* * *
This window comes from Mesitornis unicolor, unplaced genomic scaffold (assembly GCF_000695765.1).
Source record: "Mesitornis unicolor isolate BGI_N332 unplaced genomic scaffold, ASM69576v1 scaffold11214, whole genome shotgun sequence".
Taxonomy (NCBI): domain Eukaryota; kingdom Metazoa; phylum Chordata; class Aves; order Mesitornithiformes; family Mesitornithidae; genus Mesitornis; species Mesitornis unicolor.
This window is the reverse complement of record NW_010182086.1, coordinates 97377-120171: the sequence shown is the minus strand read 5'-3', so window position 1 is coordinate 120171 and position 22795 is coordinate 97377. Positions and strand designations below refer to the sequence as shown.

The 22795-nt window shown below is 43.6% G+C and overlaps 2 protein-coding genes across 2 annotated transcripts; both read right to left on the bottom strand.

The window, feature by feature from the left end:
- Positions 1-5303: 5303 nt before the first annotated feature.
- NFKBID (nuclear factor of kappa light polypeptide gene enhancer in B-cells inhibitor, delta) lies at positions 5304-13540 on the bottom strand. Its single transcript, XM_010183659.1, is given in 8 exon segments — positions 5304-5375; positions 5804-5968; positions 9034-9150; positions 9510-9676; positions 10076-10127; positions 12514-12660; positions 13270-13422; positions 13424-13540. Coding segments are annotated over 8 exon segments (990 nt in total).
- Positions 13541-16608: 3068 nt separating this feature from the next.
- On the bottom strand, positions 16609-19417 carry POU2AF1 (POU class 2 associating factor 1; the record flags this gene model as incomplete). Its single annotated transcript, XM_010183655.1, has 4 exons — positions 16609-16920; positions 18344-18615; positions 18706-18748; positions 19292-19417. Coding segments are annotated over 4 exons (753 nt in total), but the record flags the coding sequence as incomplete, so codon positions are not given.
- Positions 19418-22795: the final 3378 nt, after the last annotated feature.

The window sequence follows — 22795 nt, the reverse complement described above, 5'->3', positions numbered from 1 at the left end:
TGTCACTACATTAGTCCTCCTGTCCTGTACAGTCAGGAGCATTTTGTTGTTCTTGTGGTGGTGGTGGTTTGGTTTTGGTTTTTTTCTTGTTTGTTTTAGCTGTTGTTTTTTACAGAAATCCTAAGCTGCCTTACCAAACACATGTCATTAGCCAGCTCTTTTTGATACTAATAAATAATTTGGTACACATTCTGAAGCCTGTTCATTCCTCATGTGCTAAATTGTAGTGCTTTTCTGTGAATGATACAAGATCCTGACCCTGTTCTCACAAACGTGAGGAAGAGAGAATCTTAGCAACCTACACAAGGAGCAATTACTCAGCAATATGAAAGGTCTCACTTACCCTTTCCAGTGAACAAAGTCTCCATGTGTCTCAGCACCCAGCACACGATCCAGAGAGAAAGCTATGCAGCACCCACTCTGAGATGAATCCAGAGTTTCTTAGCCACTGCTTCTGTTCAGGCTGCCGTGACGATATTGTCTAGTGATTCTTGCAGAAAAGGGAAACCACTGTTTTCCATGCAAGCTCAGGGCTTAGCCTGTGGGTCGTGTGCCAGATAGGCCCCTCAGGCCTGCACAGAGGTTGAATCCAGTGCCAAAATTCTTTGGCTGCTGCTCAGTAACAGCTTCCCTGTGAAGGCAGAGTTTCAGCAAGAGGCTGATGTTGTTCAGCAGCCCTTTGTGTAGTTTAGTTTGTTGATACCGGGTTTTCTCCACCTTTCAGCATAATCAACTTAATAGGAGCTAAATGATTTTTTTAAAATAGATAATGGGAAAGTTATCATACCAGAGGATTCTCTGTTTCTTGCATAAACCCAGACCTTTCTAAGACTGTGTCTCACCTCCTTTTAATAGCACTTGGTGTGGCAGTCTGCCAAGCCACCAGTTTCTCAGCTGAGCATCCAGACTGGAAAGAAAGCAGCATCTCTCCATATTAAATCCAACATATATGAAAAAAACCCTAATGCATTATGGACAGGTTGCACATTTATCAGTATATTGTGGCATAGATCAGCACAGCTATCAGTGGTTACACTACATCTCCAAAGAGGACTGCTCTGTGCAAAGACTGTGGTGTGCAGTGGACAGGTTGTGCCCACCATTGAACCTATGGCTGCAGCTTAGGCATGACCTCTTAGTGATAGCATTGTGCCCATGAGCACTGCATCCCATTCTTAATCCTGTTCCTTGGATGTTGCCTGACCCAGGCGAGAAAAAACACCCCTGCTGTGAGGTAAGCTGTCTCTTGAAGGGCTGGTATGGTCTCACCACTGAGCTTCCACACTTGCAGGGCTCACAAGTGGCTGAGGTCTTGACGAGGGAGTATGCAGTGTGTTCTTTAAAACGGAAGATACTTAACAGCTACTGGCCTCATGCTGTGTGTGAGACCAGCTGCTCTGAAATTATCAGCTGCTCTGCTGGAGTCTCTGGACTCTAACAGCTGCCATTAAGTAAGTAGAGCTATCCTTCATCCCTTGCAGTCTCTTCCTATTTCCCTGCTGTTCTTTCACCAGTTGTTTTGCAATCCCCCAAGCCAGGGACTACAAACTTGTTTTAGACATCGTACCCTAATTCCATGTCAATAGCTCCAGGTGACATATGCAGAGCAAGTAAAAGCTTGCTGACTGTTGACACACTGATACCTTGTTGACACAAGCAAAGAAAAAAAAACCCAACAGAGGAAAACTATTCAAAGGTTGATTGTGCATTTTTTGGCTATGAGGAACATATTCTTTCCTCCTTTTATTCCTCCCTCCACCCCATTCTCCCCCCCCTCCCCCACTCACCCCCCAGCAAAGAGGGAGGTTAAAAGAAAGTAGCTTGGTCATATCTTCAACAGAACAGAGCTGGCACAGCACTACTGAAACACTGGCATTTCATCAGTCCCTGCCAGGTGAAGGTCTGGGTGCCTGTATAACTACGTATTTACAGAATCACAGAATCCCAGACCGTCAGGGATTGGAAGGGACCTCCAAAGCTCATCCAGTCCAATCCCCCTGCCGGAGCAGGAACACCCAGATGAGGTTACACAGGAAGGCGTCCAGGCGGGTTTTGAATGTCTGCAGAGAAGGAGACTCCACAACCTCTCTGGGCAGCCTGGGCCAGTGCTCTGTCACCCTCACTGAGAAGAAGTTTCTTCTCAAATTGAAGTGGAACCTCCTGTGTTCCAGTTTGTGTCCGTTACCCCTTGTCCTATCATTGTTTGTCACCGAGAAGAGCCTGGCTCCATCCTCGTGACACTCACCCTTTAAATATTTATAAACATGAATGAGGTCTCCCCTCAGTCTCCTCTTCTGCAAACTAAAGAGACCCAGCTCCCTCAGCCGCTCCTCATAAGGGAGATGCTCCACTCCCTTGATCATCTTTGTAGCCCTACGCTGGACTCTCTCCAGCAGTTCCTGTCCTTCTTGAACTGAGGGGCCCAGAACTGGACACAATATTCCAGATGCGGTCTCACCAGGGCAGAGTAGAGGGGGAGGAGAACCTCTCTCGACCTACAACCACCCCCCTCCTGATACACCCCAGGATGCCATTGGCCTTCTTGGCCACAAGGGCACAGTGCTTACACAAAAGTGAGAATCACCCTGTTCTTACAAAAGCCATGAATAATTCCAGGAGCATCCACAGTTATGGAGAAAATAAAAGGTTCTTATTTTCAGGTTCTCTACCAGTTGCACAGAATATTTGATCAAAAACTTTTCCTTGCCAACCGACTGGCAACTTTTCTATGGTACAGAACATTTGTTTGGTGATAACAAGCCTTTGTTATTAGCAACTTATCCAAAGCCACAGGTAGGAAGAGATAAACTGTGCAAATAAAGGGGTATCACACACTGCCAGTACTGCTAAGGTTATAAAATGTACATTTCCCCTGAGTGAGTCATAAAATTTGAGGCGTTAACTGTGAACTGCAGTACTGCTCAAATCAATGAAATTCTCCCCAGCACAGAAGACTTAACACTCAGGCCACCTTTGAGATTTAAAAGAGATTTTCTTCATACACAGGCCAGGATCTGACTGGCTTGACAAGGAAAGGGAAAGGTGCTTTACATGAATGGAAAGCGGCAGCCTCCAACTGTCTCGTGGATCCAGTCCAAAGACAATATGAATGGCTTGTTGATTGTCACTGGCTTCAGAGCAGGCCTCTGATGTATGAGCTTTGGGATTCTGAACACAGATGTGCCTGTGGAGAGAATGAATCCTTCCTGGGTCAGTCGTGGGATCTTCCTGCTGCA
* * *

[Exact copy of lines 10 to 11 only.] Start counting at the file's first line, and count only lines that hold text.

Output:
- On the bottom strand, positions 16609-19417 carry POU2AF1 (POU class 2 associating factor 1; the record flags this gene model as incomplete). Its single annotated transcript, XM_010183655.1, has 4 exons — positions 16609-16920; positions 18344-18615; positions 18706-18748; positions 19292-19417. Coding segments are annotated over 4 exons (753 nt in total), but the record flags the coding sequence as incomplete, so codon positions are not given.
- Positions 19418-22795: the final 3378 nt, after the last annotated feature.